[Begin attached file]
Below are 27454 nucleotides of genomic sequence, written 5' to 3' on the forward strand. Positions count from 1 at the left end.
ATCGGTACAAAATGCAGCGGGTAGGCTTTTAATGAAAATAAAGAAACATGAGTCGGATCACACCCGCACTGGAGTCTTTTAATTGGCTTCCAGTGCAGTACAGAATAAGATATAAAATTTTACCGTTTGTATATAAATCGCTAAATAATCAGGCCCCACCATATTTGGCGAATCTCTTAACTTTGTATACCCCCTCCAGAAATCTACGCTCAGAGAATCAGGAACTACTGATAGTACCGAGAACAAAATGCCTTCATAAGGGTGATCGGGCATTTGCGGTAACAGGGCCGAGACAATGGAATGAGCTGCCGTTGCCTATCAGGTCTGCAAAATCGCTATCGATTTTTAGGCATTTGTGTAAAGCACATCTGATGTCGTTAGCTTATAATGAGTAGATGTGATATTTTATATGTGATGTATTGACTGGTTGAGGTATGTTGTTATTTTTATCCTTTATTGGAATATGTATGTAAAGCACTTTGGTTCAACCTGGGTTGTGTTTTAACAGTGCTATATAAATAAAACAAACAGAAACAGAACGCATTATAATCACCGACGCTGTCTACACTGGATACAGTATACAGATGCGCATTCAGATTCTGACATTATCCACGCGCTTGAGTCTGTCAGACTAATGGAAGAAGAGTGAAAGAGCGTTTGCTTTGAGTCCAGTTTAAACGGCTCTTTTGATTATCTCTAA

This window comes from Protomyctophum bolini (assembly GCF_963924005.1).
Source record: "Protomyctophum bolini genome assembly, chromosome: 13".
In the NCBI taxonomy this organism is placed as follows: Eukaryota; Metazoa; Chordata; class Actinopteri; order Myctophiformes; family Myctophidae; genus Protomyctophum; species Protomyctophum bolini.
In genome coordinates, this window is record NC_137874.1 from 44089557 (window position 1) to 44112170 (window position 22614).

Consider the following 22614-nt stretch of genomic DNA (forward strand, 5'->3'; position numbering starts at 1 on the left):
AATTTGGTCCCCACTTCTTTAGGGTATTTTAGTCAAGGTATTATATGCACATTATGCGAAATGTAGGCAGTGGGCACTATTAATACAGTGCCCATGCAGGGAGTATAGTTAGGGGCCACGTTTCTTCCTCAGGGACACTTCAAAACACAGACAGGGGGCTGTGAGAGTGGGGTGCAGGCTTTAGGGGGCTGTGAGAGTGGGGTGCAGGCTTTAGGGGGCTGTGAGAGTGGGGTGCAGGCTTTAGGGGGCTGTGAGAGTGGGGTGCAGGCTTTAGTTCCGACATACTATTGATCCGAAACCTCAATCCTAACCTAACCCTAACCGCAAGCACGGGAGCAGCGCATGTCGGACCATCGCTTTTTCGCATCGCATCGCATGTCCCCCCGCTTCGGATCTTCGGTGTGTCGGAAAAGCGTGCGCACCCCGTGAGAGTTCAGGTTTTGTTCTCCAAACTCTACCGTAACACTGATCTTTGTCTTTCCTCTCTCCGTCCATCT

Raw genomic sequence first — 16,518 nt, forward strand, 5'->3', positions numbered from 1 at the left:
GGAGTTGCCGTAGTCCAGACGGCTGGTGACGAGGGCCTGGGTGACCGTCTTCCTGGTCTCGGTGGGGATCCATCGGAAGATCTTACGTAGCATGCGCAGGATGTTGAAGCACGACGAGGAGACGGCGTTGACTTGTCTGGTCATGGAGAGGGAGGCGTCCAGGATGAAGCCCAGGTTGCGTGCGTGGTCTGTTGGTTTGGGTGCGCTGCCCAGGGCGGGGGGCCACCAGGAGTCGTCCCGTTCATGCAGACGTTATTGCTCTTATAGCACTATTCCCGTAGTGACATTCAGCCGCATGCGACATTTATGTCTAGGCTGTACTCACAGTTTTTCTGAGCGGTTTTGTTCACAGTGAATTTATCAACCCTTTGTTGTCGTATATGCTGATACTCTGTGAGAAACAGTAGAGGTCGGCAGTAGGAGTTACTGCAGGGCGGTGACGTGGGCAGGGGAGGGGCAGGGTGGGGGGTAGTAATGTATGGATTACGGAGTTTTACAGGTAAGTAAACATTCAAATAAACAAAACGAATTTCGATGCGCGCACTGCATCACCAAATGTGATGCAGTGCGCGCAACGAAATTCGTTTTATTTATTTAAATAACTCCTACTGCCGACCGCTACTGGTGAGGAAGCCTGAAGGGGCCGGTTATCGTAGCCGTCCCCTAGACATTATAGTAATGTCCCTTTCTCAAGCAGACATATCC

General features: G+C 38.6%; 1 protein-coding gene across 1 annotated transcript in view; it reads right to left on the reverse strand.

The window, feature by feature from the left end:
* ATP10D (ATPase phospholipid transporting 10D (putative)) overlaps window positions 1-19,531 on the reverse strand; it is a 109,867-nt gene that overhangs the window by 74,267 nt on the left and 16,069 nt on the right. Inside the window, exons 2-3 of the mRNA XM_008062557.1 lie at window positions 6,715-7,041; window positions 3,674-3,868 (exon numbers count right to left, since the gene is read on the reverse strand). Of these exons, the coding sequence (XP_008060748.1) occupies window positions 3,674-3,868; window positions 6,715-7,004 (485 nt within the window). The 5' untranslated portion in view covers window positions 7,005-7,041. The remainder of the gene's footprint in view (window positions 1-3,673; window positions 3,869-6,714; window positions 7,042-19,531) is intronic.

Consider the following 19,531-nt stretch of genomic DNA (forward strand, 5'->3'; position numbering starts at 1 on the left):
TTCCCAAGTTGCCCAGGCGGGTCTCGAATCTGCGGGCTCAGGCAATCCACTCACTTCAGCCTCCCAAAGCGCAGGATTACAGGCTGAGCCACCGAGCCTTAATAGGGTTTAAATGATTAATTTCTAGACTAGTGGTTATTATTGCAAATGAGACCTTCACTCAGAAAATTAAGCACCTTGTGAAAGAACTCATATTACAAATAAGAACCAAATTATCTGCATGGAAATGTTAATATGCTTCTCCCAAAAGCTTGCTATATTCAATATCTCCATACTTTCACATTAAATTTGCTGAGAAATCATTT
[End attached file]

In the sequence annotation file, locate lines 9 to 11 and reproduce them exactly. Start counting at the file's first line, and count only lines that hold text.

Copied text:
Raw genomic sequence first — 16,518 nt, forward strand, 5'->3', positions numbered from 1 at the left:
GGAGTTGCCGTAGTCCAGACGGCTGGTGACGAGGGCCTGGGTGACCGTCTTCCTGGTCTCGGTGGGGATCCATCGGAAGATCTTACGTAGCATGCGCAGGATGTTGAAGCACGACGAGGAGACGGCGTTGACTTGTCTGGTCATGGAGAGGGAGGCGTCCAGGATGAAGCCCAGGTTGCGTGCGTGGTCTGTTGGTTTGGGTGCGCTGCCCAGGGCGGGGGGCCACCAGGAGTCGTCCCGTTCATGCAGACGTTATTGCTCTTATAGCACTATTCCCGTAGTGACATTCAGCCGCATGCGACATTTATGTCTAGGCTGTACTCACAGTTTTTCTGAGCGGTTTTGTTCACAGTGAATTTATCAACCCTTTGTTGTCGTATATGCTGATACTCTGTGAGAAACAGTAGAGGTCGGCAGTAGGAGTTACTGCAGGGCGGTGACGTGGGCAGGGGAGGGGCAGGGTGGGGGGTAGTAATGTATGGATTACGGAGTTTTACAGGTAAGTAAACATTCAAATAAACAAAACGAATTTCGATGCGCGCACTGCATCACCAAATGTGATGCAGTGCGCGCAACGAAATTCGTTTTATTTATTTAAATAACTCCTACTGCCGACCGCTACTGGTGAGGAAGCCTGAAGGGGCCGGTTATCGTAGCCGTCCCCTAGACATTATAGTAATGTCCCTTTCTCAAGCAGACATATCC

General features: G+C 38.6%; 1 protein-coding gene across 1 annotated transcript in view; it reads right to left on the reverse strand.